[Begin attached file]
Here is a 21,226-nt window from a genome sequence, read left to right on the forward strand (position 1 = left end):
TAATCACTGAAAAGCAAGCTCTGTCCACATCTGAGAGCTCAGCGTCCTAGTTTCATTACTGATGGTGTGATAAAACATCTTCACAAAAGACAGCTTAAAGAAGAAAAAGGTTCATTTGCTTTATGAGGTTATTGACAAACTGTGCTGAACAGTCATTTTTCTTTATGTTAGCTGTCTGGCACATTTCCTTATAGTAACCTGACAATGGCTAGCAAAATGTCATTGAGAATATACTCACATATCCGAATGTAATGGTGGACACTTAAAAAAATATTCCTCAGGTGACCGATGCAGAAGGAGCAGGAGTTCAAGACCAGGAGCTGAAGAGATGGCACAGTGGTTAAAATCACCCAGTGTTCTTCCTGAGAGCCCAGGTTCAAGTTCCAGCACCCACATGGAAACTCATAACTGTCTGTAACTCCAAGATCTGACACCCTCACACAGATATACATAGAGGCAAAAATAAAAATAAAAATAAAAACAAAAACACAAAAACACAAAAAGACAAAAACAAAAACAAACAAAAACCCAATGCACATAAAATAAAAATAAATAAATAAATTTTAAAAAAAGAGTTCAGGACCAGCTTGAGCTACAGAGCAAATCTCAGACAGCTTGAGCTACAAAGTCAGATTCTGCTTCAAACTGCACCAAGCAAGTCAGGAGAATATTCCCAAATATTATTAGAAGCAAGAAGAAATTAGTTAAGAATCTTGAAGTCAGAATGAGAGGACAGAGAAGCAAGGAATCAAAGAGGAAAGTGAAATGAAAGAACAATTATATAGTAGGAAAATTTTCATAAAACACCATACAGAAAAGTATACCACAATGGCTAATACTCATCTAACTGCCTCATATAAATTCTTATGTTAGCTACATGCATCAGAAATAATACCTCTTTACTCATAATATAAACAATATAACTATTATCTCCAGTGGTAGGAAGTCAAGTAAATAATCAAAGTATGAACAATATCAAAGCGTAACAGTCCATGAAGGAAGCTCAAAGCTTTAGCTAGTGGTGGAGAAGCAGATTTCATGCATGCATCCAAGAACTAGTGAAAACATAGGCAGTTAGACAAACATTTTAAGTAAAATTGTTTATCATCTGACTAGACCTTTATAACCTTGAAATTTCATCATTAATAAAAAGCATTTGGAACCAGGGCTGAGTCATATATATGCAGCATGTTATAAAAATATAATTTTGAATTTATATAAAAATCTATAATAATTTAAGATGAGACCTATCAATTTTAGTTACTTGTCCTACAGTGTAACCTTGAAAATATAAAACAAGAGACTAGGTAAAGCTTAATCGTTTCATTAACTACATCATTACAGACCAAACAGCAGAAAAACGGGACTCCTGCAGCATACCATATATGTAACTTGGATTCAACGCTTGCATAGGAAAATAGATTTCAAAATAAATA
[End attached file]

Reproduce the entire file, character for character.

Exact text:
Here is a 21,226-nt window from a genome sequence, read left to right on the forward strand (position 1 = left end):
TAATCACTGAAAAGCAAGCTCTGTCCACATCTGAGAGCTCAGCGTCCTAGTTTCATTACTGATGGTGTGATAAAACATCTTCACAAAAGACAGCTTAAAGAAGAAAAAGGTTCATTTGCTTTATGAGGTTATTGACAAACTGTGCTGAACAGTCATTTTTCTTTATGTTAGCTGTCTGGCACATTTCCTTATAGTAACCTGACAATGGCTAGCAAAATGTCATTGAGAATATACTCACATATCCGAATGTAATGGTGGACACTTAAAAAAATATTCCTCAGGTGACCGATGCAGAAGGAGCAGGAGTTCAAGACCAGGAGCTGAAGAGATGGCACAGTGGTTAAAATCACCCAGTGTTCTTCCTGAGAGCCCAGGTTCAAGTTCCAGCACCCACATGGAAACTCATAACTGTCTGTAACTCCAAGATCTGACACCCTCACACAGATATACATAGAGGCAAAAATAAAAATAAAAATAAAAACAAAAACACAAAAACACAAAAAGACAAAAACAAAAACAAACAAAAACCCAATGCACATAAAATAAAAATAAATAAATAAATTTTAAAAAAAGAGTTCAGGACCAGCTTGAGCTACAGAGCAAATCTCAGACAGCTTGAGCTACAAAGTCAGATTCTGCTTCAAACTGCACCAAGCAAGTCAGGAGAATATTCCCAAATATTATTAGAAGCAAGAAGAAATTAGTTAAGAATCTTGAAGTCAGAATGAGAGGACAGAGAAGCAAGGAATCAAAGAGGAAAGTGAAATGAAAGAACAATTATATAGTAGGAAAATTTTCATAAAACACCATACAGAAAAGTATACCACAATGGCTAATACTCATCTAACTGCCTCATATAAATTCTTATGTTAGCTACATGCATCAGAAATAATACCTCTTTACTCATAATATAAACAATATAACTATTATCTCCAGTGGTAGGAAGTCAAGTAAATAATCAAAGTATGAACAATATCAAAGCGTAACAGTCCATGAAGGAAGCTCAAAGCTTTAGCTAGTGGTGGAGAAGCAGATTTCATGCATGCATCCAAGAACTAGTGAAAACATAGGCAGTTAGACAAACATTTTAAGTAAAATTGTTTATCATCTGACTAGACCTTTATAACCTTGAAATTTCATCATTAATAAAAAGCATTTGGAACCAGGGCTGAGTCATATATATGCAGCATGTTATAAAAATATAATTTTGAATTTATATAAAAATCTATAATAATTTAAGATGAGACCTATCAATTTTAGTTACTTGTCCTACAGTGTAACCTTGAAAATATAAAACAAGAGACTAGGTAAAGCTTAATCGTTTCATTAACTACATCATTACAGACCAAACAGCAGAAAAACGGGACTCCTGCAGCATACCATATATGTAACTTGGATTCAACGCTTGCATAGGAAAATAGATTTCAAAATAAATA